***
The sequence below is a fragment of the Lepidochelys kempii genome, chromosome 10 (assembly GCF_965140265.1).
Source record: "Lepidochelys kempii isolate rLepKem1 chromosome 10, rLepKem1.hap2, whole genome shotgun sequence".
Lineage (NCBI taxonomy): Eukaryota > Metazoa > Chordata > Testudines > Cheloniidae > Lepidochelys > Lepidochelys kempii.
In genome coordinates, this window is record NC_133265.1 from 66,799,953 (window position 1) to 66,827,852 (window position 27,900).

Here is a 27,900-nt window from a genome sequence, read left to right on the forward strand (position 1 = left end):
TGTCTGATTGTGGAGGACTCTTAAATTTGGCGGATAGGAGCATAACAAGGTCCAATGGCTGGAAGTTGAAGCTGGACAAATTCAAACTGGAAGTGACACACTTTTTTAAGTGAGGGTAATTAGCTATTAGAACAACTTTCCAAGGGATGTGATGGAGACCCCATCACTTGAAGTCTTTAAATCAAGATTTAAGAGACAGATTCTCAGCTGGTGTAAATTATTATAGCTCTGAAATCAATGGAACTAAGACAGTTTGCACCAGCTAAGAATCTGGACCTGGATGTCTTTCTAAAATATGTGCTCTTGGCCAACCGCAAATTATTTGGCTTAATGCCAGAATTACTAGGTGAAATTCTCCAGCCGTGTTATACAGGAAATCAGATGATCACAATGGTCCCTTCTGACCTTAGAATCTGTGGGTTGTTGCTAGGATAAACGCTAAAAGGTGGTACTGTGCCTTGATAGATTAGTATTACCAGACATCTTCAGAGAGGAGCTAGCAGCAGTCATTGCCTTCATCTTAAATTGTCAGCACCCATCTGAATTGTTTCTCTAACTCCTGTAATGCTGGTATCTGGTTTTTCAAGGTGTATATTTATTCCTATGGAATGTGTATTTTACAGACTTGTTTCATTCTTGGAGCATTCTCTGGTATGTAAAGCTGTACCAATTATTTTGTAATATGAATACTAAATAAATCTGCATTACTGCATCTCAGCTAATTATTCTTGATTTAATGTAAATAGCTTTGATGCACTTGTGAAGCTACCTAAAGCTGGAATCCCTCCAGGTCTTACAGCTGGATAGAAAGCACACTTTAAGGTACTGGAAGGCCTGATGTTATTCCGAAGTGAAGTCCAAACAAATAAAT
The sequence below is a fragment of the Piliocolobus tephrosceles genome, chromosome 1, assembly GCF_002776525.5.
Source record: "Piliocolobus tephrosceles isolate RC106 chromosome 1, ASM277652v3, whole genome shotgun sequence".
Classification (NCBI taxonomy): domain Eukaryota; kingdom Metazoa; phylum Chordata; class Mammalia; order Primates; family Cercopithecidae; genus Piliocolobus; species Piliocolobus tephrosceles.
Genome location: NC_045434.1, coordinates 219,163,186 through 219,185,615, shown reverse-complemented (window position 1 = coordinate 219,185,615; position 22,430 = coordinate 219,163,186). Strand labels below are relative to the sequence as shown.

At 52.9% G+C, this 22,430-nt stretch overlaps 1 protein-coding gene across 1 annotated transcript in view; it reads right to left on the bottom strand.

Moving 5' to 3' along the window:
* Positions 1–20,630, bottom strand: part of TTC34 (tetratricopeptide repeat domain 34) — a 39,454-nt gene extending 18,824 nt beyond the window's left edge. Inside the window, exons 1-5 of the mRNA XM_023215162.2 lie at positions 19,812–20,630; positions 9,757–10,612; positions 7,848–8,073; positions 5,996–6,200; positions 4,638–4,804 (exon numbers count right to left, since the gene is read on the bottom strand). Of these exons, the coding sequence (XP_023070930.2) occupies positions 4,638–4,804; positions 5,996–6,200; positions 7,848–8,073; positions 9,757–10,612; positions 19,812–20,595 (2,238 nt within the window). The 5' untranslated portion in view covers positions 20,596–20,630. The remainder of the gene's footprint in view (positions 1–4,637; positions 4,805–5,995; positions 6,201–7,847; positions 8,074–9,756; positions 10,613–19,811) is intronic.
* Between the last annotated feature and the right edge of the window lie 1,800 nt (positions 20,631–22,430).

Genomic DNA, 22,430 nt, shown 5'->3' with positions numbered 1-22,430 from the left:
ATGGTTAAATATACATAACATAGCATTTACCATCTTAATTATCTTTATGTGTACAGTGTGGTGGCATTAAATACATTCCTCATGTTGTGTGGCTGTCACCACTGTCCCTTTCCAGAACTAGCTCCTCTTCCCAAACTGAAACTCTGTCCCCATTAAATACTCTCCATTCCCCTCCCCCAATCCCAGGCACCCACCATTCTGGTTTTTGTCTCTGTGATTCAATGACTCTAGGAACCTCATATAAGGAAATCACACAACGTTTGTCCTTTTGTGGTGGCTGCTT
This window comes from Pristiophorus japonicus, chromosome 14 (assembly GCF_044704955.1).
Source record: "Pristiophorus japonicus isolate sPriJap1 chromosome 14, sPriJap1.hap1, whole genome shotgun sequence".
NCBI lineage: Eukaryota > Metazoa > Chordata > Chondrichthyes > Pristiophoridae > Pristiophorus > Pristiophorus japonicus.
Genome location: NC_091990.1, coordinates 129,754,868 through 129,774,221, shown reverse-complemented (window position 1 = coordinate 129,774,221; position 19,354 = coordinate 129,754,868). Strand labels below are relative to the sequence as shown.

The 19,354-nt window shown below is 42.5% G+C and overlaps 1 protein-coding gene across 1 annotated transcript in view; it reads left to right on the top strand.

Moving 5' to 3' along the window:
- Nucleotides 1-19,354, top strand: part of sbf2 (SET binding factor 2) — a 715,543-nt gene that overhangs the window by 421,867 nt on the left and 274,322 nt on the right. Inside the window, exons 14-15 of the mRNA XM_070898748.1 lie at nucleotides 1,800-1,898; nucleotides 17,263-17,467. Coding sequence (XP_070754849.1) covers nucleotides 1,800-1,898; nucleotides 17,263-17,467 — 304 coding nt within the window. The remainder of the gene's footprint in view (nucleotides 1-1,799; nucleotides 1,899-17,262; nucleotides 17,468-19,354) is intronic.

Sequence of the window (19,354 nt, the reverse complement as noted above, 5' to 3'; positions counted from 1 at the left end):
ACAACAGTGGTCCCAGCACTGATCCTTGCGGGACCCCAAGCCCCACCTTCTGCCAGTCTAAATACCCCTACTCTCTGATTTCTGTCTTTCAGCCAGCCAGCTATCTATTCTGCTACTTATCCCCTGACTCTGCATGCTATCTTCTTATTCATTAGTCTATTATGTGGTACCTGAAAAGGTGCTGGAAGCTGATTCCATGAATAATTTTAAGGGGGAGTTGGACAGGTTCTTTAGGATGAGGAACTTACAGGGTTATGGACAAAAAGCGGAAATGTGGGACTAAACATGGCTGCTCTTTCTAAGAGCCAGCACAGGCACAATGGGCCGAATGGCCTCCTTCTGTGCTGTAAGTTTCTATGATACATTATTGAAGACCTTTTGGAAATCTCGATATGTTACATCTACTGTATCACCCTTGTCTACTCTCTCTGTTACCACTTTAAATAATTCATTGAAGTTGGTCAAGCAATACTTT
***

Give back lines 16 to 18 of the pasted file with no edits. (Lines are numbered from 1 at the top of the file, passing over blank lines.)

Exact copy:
ATGGTTAAATATACATAACATAGCATTTACCATCTTAATTATCTTTATGTGTACAGTGTGGTGGCATTAAATACATTCCTCATGTTGTGTGGCTGTCACCACTGTCCCTTTCCAGAACTAGCTCCTCTTCCCAAACTGAAACTCTGTCCCCATTAAATACTCTCCATTCCCCTCCCCCAATCCCAGGCACCCACCATTCTGGTTTTTGTCTCTGTGATTCAATGACTCTAGGAACCTCATATAAGGAAATCACACAACGTTTGTCCTTTTGTGGTGGCTGCTT
This window comes from Pristiophorus japonicus, chromosome 14 (assembly GCF_044704955.1).
Source record: "Pristiophorus japonicus isolate sPriJap1 chromosome 14, sPriJap1.hap1, whole genome shotgun sequence".